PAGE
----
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Police: GPS can help solve, not stop crimes

– GPS technology helped police link two convicted sex offenders to the rapes and killings of at least four women in California, but the mother of one victim said Tuesday that the monitoring system should have done more to prevent the crimes in the first place.

“If they were monitored correctly, then maybe none of this would have happened,” said Jodi Michelle Pier-Estepp, mother of victim Jarrae Nykkole Estepp, whose naked body was found March 14 on a conveyor belt at an Anaheim trash-sorting plant.

The situation has raised new questions about the effectiveness of the devices that are supposed to deter criminals by keeping them away from forbidden areas such as schools and playgrounds and from anyone who has a protective order.

They are also supposed to be an investigative tool for law enforcement to track down convicts.

Federal and state officials said the devices worked as intended after Estepp was killed, pinpointing the locations of suspects Franc Cano, 27, and Steven Dean Gordon, 45, after the crimes.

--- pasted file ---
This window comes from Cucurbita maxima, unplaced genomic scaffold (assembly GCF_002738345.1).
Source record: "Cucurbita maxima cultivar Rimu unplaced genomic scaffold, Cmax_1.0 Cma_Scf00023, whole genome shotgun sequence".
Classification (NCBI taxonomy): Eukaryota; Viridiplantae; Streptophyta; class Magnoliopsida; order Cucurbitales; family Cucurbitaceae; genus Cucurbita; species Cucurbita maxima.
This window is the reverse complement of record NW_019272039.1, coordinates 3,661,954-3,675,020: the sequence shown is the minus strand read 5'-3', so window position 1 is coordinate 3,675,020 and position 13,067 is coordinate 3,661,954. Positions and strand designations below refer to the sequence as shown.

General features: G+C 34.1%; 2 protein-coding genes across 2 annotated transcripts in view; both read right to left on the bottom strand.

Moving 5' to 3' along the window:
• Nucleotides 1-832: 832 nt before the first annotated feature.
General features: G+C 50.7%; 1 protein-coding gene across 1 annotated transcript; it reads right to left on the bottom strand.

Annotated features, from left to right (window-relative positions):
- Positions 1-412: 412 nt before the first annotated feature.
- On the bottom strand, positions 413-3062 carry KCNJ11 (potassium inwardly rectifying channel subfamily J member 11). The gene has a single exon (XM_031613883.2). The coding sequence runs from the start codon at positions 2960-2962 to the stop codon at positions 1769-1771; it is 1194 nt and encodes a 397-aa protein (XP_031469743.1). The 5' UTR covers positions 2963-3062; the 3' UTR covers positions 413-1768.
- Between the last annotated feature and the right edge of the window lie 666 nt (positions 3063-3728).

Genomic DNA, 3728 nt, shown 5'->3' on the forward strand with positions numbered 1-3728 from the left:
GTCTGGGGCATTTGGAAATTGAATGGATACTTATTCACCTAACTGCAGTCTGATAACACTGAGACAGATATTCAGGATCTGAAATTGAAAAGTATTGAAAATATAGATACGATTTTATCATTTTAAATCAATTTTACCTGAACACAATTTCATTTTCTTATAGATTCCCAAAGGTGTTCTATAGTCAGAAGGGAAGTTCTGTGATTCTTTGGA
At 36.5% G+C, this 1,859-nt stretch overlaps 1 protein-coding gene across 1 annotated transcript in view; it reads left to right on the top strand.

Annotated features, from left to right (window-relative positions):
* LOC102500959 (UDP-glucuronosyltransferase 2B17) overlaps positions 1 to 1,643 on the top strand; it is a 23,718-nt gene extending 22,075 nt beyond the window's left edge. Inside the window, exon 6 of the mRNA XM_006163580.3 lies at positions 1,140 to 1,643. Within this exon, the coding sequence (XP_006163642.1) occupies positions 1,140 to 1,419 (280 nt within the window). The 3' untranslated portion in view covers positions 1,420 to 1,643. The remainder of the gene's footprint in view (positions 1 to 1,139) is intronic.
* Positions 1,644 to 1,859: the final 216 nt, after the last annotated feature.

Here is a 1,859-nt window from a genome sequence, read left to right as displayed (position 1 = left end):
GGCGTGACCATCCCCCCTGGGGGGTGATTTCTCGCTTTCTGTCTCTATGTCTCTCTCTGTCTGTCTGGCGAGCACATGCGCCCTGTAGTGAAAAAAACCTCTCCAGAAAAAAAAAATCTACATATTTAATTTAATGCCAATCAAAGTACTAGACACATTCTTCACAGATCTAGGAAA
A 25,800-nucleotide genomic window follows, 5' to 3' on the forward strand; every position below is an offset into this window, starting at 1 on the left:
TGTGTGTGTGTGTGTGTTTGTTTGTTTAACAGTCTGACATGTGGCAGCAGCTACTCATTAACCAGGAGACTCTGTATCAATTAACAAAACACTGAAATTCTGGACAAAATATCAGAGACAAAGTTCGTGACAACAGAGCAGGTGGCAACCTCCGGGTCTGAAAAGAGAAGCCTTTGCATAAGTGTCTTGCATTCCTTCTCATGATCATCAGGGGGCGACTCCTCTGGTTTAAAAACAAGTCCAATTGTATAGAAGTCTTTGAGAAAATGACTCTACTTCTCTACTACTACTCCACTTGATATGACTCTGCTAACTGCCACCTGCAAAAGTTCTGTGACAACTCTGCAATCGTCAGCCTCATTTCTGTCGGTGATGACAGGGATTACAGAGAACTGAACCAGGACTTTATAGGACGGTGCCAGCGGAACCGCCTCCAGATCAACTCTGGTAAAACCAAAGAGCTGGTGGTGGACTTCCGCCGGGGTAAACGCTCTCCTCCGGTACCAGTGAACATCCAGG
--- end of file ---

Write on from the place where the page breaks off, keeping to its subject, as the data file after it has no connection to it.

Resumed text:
“Unfortunately, GPS monitoring cannot always deter crimes,” said Luis Patino, a spokesman for the California Department of Corrections and Rehabilitation, which was monitoring Cano. “They are tools that show us where a monitored offender has been and can place them at the scene of a crime. A monitor has no way to detect whether a crime is being committed.”

Orange County Senior Deputy District Attorney Larry Yellin said he had little information on whether the devices were used properly by state parole and federal probation agents who were monitoring the movements of Cano and Gordon.

Restrictions on how the devices are used are set by the agency overseeing the offender, Yellin said.

Electronic monitoring of criminals has become increasingly popular, with more than 100,000 tracked by anklets nationally. But critics say the devices are far from a foolproof way to ensure that felons obey the law after being released from prison.

The devices send out multiple alerts a day, and it is up to often-overloaded parole and probation workers to sort out serious threats from glitches. In several cases, it took law enforcement days to notice that criminals had tampered with their devices.

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